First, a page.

This past January I had the absolute privilege and pleasure to spend two weeks at The Banff Centre (see post “Acclimatization“) taking part in the 2012 WOMEN IN THE DIRECTOR’S CHAIR’s Acting Ensemble.

Well today I am pleased as punch to share with you two scenes that were shot as part of the program. The first titled JANUARY AND THOMSON ALONE was directed by Celia McBride, and the second, SIXY DINNER was directed by Sara McIntyre. Enjoy…

For more info on the many, amazing programs offered at The Banff Centre, please visit:



Here’s a letter that I sent to ACTRA National, Toronto and Maritimes today, in an effort to get them to increase their funding to the Women In The Director’s Chair program. In case you haven’t figured it out by now, I had a pretty great time…

To Whom It May Concern,

I am a full-member of ACTRA (member #**-*****) who has just returned from The Banff Centre in Alberta. There in Banff, I was taking part in the Women In The Director’s Chair‘s acting ensemble, which had all go through a rigorous two-week program, working each day with some of Canada’s brightest up-and-coming female directors.

I understand that from your standpoint, the Women In The Director’s Chair program could be easily be mistaken as something that’s purely beneficial to the directors. Nothing could be further from the truth. Working in the environment that Carol Whiteman has constructed, which gives everyone the “freedom to fail” and puts the process before the product, I have rediscovered what it means to be a true collaborator.

And also, more so than ever, I feel that I have defined what it means (to myself) to be an actor. Talking with other members of the ensemble, we all agree that we’re leaving the program feeling more empowered as artists than ever before.

I’m writing you today to ask you to please consider increasing your contributions to the Women In The Director’s Chair program next year, as raising operating costs at The Banff Centre have already had negative impacts on the program; for example mentor-actor, Christianne Hirt-Shaw, was unable to stay for the full duration of the two weeks due to a lack of funding. A lost opportunity for the actors, no doubt.

I’ll be posting this open-letter to my website,, not in an attempt to call out ACTRA, but instead to show other actors how strongly I feel about the WIDC program, and to encourage them to apply to take part in this wonderful, invaluable experience.

I hope that by next January, when other performers have a chance to come to Banff and be a part of the ensemble, the program will be better funded by ACTRA, allowing the participants to get even more out of it than I did.

Thank you for your time.


Glen Matthews

Much love to my union, and to my fellow union members who will hopefully enjoy the benefits of the Women In The Director’s Chair some day down the road.


The Banff Centre asked me to write a blog entry for describing my experience as a member of the WOMEN IN THE DIRECTOR’S CHAIR‘s Acting Ensemble. Not knowing that I’m totally a professional blogger, I wowed them thoroughly. Enjoy:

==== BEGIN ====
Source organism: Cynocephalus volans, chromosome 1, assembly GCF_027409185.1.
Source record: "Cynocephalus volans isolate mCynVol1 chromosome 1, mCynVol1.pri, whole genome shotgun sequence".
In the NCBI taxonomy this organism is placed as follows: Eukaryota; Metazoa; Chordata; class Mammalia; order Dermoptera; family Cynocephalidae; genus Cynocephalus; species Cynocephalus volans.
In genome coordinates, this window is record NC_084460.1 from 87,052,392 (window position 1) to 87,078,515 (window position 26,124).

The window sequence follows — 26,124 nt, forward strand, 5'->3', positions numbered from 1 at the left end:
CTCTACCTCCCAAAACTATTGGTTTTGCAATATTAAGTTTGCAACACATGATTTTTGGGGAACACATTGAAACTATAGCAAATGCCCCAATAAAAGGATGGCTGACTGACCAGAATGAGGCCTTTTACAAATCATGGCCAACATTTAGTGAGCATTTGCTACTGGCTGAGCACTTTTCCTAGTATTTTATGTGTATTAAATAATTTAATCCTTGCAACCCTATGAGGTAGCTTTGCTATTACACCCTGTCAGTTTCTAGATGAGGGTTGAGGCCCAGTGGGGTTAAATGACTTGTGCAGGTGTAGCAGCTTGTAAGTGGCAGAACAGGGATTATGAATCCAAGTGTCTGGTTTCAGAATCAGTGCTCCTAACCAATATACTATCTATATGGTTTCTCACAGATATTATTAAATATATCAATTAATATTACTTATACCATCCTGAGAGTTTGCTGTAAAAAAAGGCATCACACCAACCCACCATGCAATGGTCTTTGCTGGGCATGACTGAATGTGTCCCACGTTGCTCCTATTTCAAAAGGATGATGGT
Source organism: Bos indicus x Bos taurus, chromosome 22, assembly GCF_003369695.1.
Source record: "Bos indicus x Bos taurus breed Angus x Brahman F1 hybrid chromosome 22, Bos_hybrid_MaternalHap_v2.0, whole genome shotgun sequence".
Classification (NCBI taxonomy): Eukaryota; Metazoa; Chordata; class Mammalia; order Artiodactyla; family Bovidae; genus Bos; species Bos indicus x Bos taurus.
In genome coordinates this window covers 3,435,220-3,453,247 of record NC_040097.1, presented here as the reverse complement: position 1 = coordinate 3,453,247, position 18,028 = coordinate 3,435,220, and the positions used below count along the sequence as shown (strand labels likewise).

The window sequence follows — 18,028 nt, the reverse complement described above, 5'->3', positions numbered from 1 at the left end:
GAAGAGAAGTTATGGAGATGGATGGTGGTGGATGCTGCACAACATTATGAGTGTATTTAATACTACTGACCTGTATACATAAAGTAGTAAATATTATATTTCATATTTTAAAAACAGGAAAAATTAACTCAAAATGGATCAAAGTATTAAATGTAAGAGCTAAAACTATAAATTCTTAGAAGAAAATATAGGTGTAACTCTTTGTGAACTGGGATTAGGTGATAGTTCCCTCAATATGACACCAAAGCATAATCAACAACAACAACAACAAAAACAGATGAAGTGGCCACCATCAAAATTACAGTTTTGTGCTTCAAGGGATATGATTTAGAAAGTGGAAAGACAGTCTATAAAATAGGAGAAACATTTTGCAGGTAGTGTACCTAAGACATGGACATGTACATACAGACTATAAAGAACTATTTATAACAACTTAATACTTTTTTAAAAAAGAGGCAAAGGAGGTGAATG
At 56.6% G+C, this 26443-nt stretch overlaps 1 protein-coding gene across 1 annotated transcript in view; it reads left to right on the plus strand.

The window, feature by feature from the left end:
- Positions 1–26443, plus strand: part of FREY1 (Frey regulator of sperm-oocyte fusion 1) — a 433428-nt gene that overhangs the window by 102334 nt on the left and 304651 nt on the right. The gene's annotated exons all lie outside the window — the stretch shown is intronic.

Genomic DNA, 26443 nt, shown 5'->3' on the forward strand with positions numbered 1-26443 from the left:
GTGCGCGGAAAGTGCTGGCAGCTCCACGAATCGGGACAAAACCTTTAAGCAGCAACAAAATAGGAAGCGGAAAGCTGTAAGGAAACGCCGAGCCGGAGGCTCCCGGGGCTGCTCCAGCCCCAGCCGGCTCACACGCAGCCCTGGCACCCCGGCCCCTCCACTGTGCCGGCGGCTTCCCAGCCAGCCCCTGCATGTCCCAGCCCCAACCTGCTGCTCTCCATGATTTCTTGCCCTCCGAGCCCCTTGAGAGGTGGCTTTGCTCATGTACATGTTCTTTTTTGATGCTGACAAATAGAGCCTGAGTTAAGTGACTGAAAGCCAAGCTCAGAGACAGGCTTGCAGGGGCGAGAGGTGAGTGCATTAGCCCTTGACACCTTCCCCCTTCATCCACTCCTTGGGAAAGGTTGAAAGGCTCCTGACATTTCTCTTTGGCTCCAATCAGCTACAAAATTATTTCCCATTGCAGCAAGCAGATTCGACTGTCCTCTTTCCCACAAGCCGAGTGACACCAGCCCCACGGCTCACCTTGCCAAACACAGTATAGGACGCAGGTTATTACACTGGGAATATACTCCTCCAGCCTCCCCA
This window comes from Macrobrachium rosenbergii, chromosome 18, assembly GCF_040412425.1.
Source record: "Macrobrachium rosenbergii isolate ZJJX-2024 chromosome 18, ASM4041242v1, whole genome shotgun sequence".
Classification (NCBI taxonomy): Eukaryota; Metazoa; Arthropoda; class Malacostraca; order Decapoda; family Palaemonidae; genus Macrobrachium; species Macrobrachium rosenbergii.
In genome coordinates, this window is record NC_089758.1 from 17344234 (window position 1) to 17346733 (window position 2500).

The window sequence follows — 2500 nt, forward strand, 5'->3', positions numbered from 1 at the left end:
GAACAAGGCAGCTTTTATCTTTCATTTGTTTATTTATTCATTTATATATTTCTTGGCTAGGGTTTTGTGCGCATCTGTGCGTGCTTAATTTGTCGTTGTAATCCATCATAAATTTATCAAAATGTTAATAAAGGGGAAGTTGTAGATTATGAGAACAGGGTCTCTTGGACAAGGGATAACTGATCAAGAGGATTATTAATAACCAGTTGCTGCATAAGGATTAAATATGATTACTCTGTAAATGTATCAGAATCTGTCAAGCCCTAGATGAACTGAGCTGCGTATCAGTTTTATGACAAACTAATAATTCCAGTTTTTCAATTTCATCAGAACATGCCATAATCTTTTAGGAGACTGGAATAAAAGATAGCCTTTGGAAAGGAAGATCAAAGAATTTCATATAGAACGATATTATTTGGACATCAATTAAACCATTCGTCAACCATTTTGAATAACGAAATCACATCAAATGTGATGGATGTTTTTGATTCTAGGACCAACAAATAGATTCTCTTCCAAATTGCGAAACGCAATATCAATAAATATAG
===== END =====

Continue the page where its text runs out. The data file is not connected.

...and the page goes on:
It’s now more than a week since I travelled to The Banff Centre and I’m still incapable of catching my breath. You could probably blame the 4,800 foot altitude in Banff (or perhaps my extended absence from the treadmill), but after two weeks of breathlessness, only one explanation remains: I think I’m in love…

It was a month ago when I received word that I had been selected to join the 2012 Women in the Director’s Chair Acting Ensemble. Talking to many of my peers in Halifax who, in the past, had participated in various programs at The Banff Centre, it didn’t take me long to get excited about my inclusion in the ensemble.

Since starting the workshop two Sundays ago (on the 15th), there wasn’t much time to stop and smell the proverbial roses; every day was jam-packed with exhilarating, exhausting challenges that kept us on our toes.

Early in week one, we had a day of auditioning (I literally mean a full day: I auditioned six times), after which the ensemble was assigned to work with their directors on the Main Scenes where the majority of our collective efforts were to be placed. I was chosen by directors Celia McBride and Sara McIntyre  to help bring their fantastic scripts to life.

We also worked on Guerilla Scenes. We were given scripts that intentionally had very little to no set-up and back story in an attempt throw us off our game and get our filmmaking-feet wet before launching into the Main Scenes.

The night before shooting the guerillas, WIDC Producer Carol Whiteman gave a speech about protecting the filmmaker’s “freedom to fail” which really stuck with me. The next day, during the Guerilla Shoot I felt inspired to attempt things that I ordinarily wouldn’t try. Small things, but things nonetheless; immeasurable to the naked eye, but [personally] groundbreaking .

After we wrapped up the Main Scenes (which went phenomenally), it seemed as though things were finally slowing down…a bit more bitter than sweet.

A phrase that’s been said again and again around here has been “It’s about the process not the product”, and you truly feel that. It’s something I’ll certainly try to hold onto as I try to acclimate (see what I did there?) back into the soul-crushing “real world” of show-business.

Thank you everyone in Banff. It’s been an absolute pleasure working with all of you.

Glen Matthews is a professional actor, currently based out of Toronto, with roles in HOBO WITH A SHOTGUN, THE CORRIDOR, MOBY DICK, ROLLER TOWN and HAVEN. He was recently voted Halifax’s BEST FILM/TV ACTOR by the readers of The Coast Halifax’s Weekly, and nominee for a Robert Merritt Award (Theatre NS) for BEST MALE LEAD PERFORMANCE for his work in 2010′s LOGAN AND I. Watch his demo reel here.

Photo credit: Don Lee.

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